This past Saturday, the 16th, I was invited by one of the Producers of Broadway’s Godspell to come see the show before it closed. I must admit, I felt guilty for not having seen it yet, as one of my friends from the original Los Angeles production of bare, Wallace Smith (he played Matt, I understudied Nadia and was in the ensemble), has been portraying Judas for the past 9 months! He’s also known for Broadway’s American Idiot, The Lion King, and Hair. He is a powerful performer with an incredible amount of grace, humor and vocal savvy. It was great to see him perform again.

Godspell the show itself is an odd duck. I performed in it (singing “Oh Bless the Lord”) at UCLA, wearing a dress covered in limes and lemons, and the show itself always felt lopsided. The first act is a lot of fun, and then the second act dives into heavy judgement and the actual story of Jesus being betrayed and crucified. To someone who isn’t a Christian, this always felt odd, both in performing it and watching it. That said, the production at the Circle in the Square theater is absolutely marvelous. And they are closing June 24th, so go see it now before it closes (tickets are low-priced on TDF).

What I appreciated about this production was the intimacy of the staging, direction, and involvement of the audience. Members of the audience became part of the production on stage during some moments, and the circular nature of the stage made the evening feel less like an event, but more like a “salon of the minds.” The ingenious simplicity of the stage (with everyday objects and trap doors revealing water and mini-trampolines) created surprises and instant dimensions to the oval playing field. I loved the fact that the band was dispersed throughout the audience (the rhythm guitarist was directly to my left by about 5 seats), except for the music director/conductor/pianist, who was embedded with his piano into the stage.

And the cast was one to want you would want to hang out with afterward – the direction and performances for this show have crafted a cast that is spontaneous, energetic, quick to respond to things around them, and multi-talented. Whether this has been well-rehearsed and carved into the show (ie, the improvisational moments were created and decided upon months ago), or if the moments are honestly “discovered” in the moment…well, it really doesn’t matter. Obviously, the cast and crew have been joyously relaxed into their roles as storytellers and creative collaborators that they bounce from one thing to the next with apparent truth and spontaneity. This works incredibly well with the moments when audience members become part of the parables, as characters or as “pictionary” players or set-dressing. And the script has been updated (as the script to Godspell should with every decade of new pop culture references) to include Trump, Romney, Britney Spears, Lady Gaga, and other political/pop culture figures. The parables become not old-hat teachings from a man dead by 2000 years, but more of a comment on the ethical choices we ourselves make on a day-to-day basis, and how our country is behaving as both a cultural model and world partner. For all its second-act faults, this is what Godspell should do – mirror ourselves even when quoting Biblical sayings to both believers and non-believers. To that extent, this high-energy production accomplished it successfully.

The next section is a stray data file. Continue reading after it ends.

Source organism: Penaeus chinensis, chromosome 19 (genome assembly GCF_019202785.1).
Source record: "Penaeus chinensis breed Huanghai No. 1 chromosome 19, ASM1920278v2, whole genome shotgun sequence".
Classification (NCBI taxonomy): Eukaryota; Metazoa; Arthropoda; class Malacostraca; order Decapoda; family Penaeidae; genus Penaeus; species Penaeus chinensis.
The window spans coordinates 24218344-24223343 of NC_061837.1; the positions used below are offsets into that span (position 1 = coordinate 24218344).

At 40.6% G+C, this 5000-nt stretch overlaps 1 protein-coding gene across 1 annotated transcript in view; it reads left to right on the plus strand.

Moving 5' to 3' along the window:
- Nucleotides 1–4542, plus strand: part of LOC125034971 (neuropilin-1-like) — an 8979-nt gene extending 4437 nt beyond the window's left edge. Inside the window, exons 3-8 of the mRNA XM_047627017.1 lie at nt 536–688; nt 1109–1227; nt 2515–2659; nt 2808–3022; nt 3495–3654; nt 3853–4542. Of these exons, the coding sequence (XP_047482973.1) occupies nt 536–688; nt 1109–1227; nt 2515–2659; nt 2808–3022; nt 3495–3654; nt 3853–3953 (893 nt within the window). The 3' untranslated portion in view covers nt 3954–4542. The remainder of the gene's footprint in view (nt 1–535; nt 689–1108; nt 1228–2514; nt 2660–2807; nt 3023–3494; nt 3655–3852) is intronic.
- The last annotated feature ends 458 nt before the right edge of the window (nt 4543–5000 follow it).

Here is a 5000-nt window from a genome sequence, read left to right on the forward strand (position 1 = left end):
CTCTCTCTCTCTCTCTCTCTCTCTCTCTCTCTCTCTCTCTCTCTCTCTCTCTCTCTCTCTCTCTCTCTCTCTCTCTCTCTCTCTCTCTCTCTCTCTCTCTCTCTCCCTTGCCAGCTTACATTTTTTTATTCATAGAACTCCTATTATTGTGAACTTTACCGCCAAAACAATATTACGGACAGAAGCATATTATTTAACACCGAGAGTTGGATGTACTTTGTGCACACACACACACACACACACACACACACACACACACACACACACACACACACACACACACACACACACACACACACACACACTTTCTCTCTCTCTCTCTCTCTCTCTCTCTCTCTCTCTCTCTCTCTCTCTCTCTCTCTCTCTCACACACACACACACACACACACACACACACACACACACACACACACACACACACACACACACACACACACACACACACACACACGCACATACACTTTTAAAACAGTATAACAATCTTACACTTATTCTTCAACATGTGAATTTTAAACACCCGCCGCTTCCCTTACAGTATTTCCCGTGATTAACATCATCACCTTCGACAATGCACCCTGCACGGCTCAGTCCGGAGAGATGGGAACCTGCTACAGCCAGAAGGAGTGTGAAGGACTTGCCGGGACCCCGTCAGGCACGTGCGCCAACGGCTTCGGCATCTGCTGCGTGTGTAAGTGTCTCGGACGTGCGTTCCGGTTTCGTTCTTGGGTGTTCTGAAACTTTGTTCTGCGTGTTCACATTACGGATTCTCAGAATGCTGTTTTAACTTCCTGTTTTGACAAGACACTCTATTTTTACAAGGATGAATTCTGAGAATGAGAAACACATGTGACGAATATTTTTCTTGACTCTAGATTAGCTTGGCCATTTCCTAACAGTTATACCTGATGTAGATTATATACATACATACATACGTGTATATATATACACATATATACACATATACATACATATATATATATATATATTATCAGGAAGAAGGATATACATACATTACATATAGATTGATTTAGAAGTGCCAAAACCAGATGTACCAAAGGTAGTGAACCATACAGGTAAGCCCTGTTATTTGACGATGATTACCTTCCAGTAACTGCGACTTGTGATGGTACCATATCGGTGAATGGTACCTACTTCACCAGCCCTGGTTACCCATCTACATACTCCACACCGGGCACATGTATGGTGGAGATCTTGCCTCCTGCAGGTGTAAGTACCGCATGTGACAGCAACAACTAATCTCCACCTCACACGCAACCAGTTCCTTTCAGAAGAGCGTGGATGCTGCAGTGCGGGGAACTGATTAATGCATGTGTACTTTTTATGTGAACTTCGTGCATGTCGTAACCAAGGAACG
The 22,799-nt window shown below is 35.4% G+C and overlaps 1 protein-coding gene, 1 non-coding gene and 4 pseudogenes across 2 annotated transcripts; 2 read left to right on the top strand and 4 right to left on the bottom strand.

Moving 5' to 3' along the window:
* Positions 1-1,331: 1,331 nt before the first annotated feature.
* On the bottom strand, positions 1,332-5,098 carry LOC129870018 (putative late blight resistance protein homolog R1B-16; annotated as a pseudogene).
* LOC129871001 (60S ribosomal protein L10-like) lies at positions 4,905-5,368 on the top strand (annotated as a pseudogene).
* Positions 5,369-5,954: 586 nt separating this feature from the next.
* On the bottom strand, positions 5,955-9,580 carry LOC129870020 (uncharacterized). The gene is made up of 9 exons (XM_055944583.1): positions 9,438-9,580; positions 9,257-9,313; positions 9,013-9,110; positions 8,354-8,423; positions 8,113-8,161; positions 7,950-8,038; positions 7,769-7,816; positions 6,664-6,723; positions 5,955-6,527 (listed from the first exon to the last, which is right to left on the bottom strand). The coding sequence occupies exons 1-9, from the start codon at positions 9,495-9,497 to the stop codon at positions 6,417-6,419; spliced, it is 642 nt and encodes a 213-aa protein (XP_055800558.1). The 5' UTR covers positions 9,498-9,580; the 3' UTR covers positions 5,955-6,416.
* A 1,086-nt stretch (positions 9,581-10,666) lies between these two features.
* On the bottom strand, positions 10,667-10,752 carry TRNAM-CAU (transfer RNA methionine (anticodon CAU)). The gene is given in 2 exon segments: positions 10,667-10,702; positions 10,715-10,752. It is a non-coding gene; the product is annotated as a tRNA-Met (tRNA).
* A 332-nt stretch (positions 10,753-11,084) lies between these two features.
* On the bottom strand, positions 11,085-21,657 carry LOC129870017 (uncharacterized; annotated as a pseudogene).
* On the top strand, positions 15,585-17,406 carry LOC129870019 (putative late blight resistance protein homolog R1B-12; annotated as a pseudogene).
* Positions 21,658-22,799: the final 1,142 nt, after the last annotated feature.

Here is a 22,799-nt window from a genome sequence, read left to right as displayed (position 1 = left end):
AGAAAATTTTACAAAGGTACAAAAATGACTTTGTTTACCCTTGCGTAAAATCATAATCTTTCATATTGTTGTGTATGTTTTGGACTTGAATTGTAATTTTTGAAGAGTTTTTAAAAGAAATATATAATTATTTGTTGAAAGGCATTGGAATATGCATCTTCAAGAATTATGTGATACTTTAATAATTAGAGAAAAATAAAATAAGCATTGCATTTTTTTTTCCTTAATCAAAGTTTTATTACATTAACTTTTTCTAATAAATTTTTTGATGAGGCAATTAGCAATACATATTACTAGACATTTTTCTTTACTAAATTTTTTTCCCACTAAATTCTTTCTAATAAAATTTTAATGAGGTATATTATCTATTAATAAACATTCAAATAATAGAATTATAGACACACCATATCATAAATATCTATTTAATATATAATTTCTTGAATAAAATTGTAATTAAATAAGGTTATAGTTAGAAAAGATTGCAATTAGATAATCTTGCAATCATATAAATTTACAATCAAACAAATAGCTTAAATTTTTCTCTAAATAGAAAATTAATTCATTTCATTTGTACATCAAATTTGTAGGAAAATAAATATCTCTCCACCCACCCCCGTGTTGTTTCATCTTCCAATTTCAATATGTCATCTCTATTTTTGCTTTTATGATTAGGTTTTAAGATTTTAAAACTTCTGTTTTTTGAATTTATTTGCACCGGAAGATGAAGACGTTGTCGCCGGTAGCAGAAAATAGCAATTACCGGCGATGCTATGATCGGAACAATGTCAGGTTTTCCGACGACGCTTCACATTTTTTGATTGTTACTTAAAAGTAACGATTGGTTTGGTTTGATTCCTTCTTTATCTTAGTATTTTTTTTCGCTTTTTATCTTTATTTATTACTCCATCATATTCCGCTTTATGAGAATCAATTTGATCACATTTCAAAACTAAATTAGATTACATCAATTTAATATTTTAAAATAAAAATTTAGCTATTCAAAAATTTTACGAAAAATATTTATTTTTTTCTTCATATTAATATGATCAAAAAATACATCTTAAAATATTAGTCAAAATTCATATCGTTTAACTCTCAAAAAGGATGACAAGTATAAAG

Then the topic of the music – oh boy! While there are some obvious songs that have become earworms (“Day by Day,” “O Bless The Lord,” “Light of the World”), I never have in the past left the theater remembering any of the other songs. This show’s arrangements of the music, however, tunes the modern ear towards the lyrics and portrays the songs in different genres. I loved “Turn Back O Man” as a 1960’s James Bond Theme, and the haunting “On The Willows” made more lyrical sense than ever before to me.

So, to close – see Godspell this week before it closes!

A poster-wall inside the theater offered a photo and signing opportunity…
So, I signed it “Bless The Lord UCLA ’99.” Call me cheeseball.
The audience swarms the stage to feel a part of Broadway, and to have a glass of “wine.”
Me and my “wine” (grape juice)